A 48-year-old member asked:
Understand it: Try to understand the best you can what exactly scares you. You may be able to read about mind over mood techniques on your own, if your phobia is not too intense. But ideally, working with a psychotherapist will be more effective and faster.
A 38-year-old member asked:
Many options: It is important to understand in detail what exactly triggers your fear of flying. Is it before the boarding the plane, once you are in the air, fear of being unable to get out, more like claustrophobia?.... According to the carefully identified trigger, you and your psychotherapist can design specific methods of how you can deal with it. Then, you will have to practice and test it out.
A 33-year-old member asked:
Ask others and see: It is best to recognize and confront your your phobia. Ask others and you will see how many people around you have exaggerated fears of things others don't even notice. Fear is a real emotions. Exaggerated fear-- phobia--is also real and common. If you or a loved one has phobia, do not need to live with it. It is treatable.
A 34-year-old member asked:
Yes, don't give up: Whatever you have tried that did not work, you need to change. Try a new intervention or even a new doctor that has a different method of treatment. With persistence and with the understanding than one method does not fit all, you will find what works for you. This is a treatable condition. And in the process, you may discover many unpredictable things about yourself.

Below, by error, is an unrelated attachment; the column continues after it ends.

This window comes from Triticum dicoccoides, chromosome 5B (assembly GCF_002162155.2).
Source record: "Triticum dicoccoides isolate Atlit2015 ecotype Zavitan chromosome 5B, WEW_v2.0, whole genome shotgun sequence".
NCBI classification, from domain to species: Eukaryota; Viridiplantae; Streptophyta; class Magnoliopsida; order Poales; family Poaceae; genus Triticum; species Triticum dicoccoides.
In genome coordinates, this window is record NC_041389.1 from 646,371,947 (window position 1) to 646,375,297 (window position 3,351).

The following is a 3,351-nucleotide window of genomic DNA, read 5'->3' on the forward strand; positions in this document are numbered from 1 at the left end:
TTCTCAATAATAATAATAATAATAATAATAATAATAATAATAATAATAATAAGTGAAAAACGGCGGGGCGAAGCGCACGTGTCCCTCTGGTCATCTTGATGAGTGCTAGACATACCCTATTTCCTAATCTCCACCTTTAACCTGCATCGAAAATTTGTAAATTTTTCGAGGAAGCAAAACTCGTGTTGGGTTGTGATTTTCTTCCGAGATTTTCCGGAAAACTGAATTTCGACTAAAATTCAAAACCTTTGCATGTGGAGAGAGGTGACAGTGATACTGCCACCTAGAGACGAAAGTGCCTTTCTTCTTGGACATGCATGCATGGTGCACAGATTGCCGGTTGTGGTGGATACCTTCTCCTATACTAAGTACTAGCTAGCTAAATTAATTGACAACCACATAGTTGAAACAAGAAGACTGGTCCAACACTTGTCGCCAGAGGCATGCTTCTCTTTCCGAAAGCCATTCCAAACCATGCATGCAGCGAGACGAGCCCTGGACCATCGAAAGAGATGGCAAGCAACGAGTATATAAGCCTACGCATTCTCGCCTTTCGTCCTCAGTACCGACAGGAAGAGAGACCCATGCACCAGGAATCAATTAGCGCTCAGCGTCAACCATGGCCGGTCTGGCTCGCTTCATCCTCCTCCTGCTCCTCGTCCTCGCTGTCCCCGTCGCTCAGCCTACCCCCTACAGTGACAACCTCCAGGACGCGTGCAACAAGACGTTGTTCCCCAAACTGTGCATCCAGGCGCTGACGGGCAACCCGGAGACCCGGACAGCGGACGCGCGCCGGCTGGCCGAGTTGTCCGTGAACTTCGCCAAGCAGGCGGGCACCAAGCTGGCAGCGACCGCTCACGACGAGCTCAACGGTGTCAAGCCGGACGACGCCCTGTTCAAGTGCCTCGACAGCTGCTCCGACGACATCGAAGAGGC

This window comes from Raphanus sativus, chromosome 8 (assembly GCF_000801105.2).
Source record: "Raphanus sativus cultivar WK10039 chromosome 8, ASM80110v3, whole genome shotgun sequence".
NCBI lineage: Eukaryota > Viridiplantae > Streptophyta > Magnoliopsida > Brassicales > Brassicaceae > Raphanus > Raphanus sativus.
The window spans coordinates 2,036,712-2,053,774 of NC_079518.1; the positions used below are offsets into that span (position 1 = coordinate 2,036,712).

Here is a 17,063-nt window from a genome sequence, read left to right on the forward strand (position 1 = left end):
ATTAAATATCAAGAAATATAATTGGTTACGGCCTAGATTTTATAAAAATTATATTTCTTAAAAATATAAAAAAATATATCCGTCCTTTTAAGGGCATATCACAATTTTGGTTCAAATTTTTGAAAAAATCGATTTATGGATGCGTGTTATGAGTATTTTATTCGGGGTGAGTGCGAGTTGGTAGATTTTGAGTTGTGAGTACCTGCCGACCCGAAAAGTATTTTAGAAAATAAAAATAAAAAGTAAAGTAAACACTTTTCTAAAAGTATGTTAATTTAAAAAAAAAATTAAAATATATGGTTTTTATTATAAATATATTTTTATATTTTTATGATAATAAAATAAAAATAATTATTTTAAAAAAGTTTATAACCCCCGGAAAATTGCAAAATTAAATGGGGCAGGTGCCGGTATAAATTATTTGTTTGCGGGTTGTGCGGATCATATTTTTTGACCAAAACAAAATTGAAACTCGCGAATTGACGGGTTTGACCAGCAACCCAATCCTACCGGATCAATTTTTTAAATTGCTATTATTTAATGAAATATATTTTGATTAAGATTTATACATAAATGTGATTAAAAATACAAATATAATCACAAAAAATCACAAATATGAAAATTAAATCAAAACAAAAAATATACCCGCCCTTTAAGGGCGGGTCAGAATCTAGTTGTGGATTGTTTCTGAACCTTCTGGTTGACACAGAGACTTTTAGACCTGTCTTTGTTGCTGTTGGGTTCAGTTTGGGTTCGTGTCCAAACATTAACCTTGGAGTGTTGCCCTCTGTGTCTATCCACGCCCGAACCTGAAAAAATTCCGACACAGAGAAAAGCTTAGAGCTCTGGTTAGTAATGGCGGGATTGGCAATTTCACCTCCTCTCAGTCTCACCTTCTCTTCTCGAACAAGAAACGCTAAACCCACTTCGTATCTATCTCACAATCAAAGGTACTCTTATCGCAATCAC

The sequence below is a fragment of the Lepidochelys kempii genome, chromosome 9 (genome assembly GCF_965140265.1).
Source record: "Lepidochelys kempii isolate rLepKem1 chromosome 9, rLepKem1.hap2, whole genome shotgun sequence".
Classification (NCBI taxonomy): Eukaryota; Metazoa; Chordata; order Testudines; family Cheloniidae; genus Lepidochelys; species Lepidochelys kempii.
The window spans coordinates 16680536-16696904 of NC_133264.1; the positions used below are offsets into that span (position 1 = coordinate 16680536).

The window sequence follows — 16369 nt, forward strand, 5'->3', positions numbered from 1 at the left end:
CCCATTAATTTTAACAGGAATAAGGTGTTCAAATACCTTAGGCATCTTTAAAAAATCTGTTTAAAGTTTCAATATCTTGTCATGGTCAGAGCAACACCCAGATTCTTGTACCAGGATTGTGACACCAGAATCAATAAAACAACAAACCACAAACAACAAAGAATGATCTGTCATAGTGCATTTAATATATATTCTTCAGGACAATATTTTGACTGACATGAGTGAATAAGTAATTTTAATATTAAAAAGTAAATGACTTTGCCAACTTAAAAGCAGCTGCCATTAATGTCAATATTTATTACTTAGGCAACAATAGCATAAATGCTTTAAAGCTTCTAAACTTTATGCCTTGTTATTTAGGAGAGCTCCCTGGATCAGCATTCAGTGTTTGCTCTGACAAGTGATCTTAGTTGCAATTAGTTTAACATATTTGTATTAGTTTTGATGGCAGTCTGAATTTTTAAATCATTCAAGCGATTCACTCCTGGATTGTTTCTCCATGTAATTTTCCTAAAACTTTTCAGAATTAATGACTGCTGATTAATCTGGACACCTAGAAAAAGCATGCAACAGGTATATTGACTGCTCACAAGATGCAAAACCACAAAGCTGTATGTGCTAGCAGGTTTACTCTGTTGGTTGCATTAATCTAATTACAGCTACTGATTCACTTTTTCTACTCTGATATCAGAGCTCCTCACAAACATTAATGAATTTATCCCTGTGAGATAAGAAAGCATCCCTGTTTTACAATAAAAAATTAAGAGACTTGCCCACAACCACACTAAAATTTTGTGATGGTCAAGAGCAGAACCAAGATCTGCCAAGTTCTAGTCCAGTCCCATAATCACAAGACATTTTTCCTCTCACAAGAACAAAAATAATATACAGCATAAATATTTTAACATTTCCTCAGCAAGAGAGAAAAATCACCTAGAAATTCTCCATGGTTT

A 39-year-old member asked:
Just a temporary fix: The real treatment, will be a combination of cognitive behavior therapy, with or without anti-anxiety medications, depending in the severity of the symptoms. The goal is that you will be able to control your phobia through learning different tool to put mind over mood, and stop the medications. It may take 3-6 months or longer, but it will help you feel a lot better in the long run.
A male asked:
Yes, but...: ...Not all bipolar people are creative, so we do need to be careful with generalizations. But if you are creative and have bipolar, you could use your creativity as a form of expression. Treating appropriately the bipolar disorder, will help you make better use of your creativity.
A 20-year-old male asked:
Well tolerated : At this dose, you should not experience too many side effects. Usually, light sleepiness could hapen. It may slow down your reflexes so it's not a good idea to drive on it. If you have no hisotry of addiction and you take it only as needed, you may use it for a while. But the goal is to treat the anxiety to a point where you might not need the klonopin (clonazepam).
A 17-year-old female asked:
A 42-year-old member asked:
It seems to be but..: There are plenty of creative people without mental illness, so the juries are still out on this corelation. It is true, however, that creative people see the world through a special lense. They tend to be more sensitive and more perceptive of reality. Does this sensitivity predisposes to mental illness or mental illness causes it, is a million dollar question.
A 41-year-old member asked:
Stable and creative: You don't have to trade emotional stability for creativity. With careful choice of mood stabilizers and fine adjustment of the doses, you can be stable emotionally and creative. Even better, when emotionally stable, you can make better use of your creativity, being more organized and more efficient, staying with a project until it's done rather than jumping impulsively from one idea to another.